The band guy’s footprints forged the genre’s path from the early 1960s onward, from Liverpool’s grubby Cavern Club to Seattle’s dingy Dutchman rehearsal space, in leather boots and Converse sneakers. Blending Hobbit-like charm with Aragorn-ish glamor, this figure took shape within the dreams of countless men following in the wake of John, Paul, George and Ringo teaming up as the Fab Four. The romance, familial connection and creative exchange that sparked for The Beatles in their Cavern Club days grew mythic as they became the biggest act rock ever produced, pulling rock’s ring from the hands of solo artists and duos and making fellowship the primary energy empowering rock’s quest. Over the decades, band guys traded leather for Spandex for skateboarder shorts, blew up the genre like punks and reassembled it as grunge; but what bore repeating was that story of men growing up together through music, turning into a family and finding glory on the battlefields of rhythm and noise.
Associated with this is the irony that as the world was becoming less segregated, music was become more so with the appropriation women and culture. In particular, “The Beatles brought white America a sense of relief.”
It’s not a coincidence that the music industry itself became more segregated during a period when civil rights defined the spirit of protest in America. The Beatles and the other English soul transformers/appropriators that quickly followed in their wake, from The Rolling Stones to Joe Cocker, personally protested the divisions that greeted them on tour and sometimes in the recording studio; yet as they became rock’s norm, they allowed white fans to enjoy what the late great music writer Greg Tate identified as a pasteurized form of Black culture: “everything but the burden.”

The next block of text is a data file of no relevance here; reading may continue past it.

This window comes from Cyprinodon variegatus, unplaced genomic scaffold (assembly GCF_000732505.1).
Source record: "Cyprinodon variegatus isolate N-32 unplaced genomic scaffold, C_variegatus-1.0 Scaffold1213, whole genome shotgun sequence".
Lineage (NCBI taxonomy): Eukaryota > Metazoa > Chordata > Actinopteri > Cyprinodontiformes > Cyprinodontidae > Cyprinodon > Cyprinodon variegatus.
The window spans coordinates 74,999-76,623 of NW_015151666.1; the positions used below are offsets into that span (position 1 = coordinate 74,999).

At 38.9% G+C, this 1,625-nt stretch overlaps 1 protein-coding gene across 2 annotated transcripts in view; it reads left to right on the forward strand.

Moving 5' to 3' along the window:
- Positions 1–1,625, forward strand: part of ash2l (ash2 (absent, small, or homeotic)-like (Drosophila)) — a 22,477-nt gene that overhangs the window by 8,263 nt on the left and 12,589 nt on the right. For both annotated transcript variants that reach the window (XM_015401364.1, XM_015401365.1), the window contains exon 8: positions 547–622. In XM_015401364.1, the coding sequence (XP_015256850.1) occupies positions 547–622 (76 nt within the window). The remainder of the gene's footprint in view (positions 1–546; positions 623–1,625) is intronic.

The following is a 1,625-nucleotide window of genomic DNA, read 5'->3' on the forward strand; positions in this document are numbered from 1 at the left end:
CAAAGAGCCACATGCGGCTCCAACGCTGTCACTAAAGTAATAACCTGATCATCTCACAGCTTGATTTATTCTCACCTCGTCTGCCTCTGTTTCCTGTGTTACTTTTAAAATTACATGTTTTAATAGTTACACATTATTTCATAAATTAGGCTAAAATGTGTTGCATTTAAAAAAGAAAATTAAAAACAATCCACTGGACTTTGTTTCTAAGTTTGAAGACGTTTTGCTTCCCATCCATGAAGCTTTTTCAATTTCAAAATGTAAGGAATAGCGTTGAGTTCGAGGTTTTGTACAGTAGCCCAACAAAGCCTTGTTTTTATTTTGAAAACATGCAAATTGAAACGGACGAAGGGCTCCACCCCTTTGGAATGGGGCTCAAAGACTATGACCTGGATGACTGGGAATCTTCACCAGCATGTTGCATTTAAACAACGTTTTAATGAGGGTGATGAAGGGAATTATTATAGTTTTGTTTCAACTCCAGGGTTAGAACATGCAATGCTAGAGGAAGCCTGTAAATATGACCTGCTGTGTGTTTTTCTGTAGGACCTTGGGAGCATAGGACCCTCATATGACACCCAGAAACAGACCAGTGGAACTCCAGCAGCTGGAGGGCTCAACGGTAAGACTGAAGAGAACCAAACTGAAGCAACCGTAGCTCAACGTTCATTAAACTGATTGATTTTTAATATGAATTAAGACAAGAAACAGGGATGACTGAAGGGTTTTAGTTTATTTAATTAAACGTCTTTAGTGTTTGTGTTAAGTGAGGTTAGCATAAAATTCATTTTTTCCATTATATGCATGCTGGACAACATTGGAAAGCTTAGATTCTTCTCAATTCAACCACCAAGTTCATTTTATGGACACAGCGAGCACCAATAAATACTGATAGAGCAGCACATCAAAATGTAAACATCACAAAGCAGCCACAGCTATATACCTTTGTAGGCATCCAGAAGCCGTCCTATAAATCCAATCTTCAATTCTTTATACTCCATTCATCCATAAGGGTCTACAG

Women of any race were also pushed out of the band-guy narrative, despite the very real roles they played in the British Invasion, from Tina Turner teaching Mick Jagger how to move to The Shirelles inspiring The Beatles’ harmonies.
This is an insightful piece. It had me thinking about the balance of guys and girls in Dave Grohl’s autobiography. Although there was discussion of Joan Jett, this was wedged in-between living in the van and Pantera’s strip club.
It also had me thinking about Damian Cowell’s discussion of white male rock in his podcast. What is intriguing is how the group may change, but the myth carries on.
The group sound doesn’t always feed the myth of the band guy, but as water tends to find its own level, it’s become intertwined with it. It’s not imaginary, this sense that musicians making music together over time produce something that both enhances and exceeds each participant especially when they are composing together. This is one way to understand jazz, for example. But in rock the fascination with “the group sound” melded with a romantic view of masculine freedom and prowess that made the band not just a conduit for artistry, but a way of life. Even as the multiracial revolution disco wrought overtook it in the 1970s and, simultaneously, punk’s antics knocked it down a peg, the band lived on as the most potent signifier of rock’s ability, in the words of its post-1970s high priest Bruce Springsteen, to “bust this city in half.”